An Inland Empire lawmaker's bill proposing that manuscripts published as part of state-funded research be freely available to the public is on its way to the state Senate.
AB 609 was authored by Assemblyman Brian Nestande, R-Palm Desert, who lauded his colleagues for backing a proposal that he said does nothing more than ensure taxpayers have free access to the very research papers for which they pay.
"This bill is in line with the growing worldwide trend of higher education and government institutions taking steps to share and maximize the results of cutting-edge research," the lawmaker said. "It will provide public access to research that is particularly important in California, including areas like renewable energy, sustainable agriculture and education."
AB 609 -- which was approved Thursday in a 71-7 vote by the full Assembly -- would require that research material funded through state grants issued by any agency under the governor be digitally archived and made available online, without cost, via the California State Library system, or another state-approved repository.
Current law only mandates that state-funded research articles be logged in a database.
Nestande is targeting peer-reviewed manuscripts that appear in journals that are not widely distributed and can be expensive to obtain.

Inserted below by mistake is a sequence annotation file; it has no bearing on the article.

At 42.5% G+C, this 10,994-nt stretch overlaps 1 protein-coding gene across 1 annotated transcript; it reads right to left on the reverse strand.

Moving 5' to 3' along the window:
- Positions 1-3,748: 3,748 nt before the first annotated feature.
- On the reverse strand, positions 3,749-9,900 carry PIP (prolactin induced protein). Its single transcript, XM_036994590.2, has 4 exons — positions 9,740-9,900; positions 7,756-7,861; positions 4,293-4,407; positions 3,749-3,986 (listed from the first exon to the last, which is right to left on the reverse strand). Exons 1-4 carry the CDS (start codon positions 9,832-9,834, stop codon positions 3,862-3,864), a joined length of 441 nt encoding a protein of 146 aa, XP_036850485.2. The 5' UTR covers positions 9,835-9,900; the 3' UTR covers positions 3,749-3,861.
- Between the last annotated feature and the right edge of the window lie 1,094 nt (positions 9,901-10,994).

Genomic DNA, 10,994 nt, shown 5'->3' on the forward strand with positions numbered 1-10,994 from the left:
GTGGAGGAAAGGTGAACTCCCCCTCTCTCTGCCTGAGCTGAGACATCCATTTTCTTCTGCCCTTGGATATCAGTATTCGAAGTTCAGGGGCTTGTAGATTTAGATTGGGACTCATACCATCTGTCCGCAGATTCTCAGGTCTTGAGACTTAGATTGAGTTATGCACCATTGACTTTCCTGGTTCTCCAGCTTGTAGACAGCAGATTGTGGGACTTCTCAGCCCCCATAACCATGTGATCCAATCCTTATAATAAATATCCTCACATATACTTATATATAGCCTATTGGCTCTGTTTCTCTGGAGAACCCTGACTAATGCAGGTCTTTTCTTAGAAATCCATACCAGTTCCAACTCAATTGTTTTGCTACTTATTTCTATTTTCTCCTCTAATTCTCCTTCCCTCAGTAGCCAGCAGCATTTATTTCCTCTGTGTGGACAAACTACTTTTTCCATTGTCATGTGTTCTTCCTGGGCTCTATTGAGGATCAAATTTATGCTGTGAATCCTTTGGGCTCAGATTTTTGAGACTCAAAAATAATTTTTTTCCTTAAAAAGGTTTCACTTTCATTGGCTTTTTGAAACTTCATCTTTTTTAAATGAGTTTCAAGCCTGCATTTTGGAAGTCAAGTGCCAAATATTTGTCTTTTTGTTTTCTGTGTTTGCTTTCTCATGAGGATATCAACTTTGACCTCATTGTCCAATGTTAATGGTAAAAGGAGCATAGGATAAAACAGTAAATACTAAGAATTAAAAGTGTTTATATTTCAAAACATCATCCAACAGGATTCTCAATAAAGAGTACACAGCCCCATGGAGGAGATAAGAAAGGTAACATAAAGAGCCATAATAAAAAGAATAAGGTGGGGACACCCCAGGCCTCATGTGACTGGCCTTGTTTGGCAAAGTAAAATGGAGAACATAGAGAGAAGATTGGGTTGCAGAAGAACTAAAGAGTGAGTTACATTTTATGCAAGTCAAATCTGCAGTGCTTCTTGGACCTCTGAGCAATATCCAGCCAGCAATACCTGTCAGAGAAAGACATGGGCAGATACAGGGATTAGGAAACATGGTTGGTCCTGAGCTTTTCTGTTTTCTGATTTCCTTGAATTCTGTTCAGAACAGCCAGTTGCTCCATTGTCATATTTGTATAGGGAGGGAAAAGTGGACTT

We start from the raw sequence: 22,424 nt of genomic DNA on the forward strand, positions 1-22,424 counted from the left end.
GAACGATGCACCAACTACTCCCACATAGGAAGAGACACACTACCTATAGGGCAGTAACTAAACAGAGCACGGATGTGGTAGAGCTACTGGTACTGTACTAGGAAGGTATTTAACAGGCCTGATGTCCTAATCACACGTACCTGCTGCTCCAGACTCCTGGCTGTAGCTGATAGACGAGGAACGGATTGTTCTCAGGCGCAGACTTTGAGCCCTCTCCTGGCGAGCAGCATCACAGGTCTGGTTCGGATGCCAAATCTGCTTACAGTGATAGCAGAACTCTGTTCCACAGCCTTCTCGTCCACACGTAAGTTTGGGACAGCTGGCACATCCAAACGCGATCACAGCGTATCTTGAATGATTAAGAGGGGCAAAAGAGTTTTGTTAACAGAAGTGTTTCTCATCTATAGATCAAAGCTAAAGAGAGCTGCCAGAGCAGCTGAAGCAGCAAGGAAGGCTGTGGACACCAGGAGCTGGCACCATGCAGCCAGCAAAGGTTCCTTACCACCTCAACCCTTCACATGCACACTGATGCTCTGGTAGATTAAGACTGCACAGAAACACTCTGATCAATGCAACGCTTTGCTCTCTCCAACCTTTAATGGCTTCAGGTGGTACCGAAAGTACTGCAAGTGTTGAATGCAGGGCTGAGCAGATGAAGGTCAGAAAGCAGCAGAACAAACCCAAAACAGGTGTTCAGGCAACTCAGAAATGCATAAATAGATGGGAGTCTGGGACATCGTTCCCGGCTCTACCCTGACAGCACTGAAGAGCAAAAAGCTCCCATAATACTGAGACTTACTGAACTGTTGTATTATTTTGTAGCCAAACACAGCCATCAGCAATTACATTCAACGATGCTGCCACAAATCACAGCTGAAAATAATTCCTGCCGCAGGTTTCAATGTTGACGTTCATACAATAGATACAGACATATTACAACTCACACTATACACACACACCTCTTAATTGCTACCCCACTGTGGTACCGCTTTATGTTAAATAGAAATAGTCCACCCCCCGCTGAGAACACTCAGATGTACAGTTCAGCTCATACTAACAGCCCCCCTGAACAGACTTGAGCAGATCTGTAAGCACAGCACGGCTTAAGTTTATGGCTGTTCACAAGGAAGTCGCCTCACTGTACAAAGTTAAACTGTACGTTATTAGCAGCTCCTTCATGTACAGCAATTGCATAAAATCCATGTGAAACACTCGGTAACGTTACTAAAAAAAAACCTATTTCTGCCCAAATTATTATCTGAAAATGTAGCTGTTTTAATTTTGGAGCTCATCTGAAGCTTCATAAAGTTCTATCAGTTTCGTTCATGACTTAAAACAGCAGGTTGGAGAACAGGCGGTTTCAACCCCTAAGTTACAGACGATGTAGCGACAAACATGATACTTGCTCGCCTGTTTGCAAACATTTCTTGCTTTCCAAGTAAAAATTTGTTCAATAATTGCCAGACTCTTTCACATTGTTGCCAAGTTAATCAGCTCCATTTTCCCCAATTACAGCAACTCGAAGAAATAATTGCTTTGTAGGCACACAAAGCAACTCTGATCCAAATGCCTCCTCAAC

According to the assemblyman, single articles can often cost upwards of $30 to access.
"Given that we live in the age of the Internet, we need smarter policies that take full advantage of this to advance discovery, promote innovation, generate jobs and promote economic growth," Nestande said.
He used a National Institutes of Health policy enacted in 2008 as a template for AB 609. Under the federal program, researchers who rely on NIH funding must submit an electronic version of their work, freely accessible to the public, no later than 12 months after the manuscript appears in a journal.
AB 609 supporters include the Association of College and Research Libraries, the Electronic Frontier Foundation and the University of California. The bill is opposed by the Association of American Publishers Inc. and NetChoice.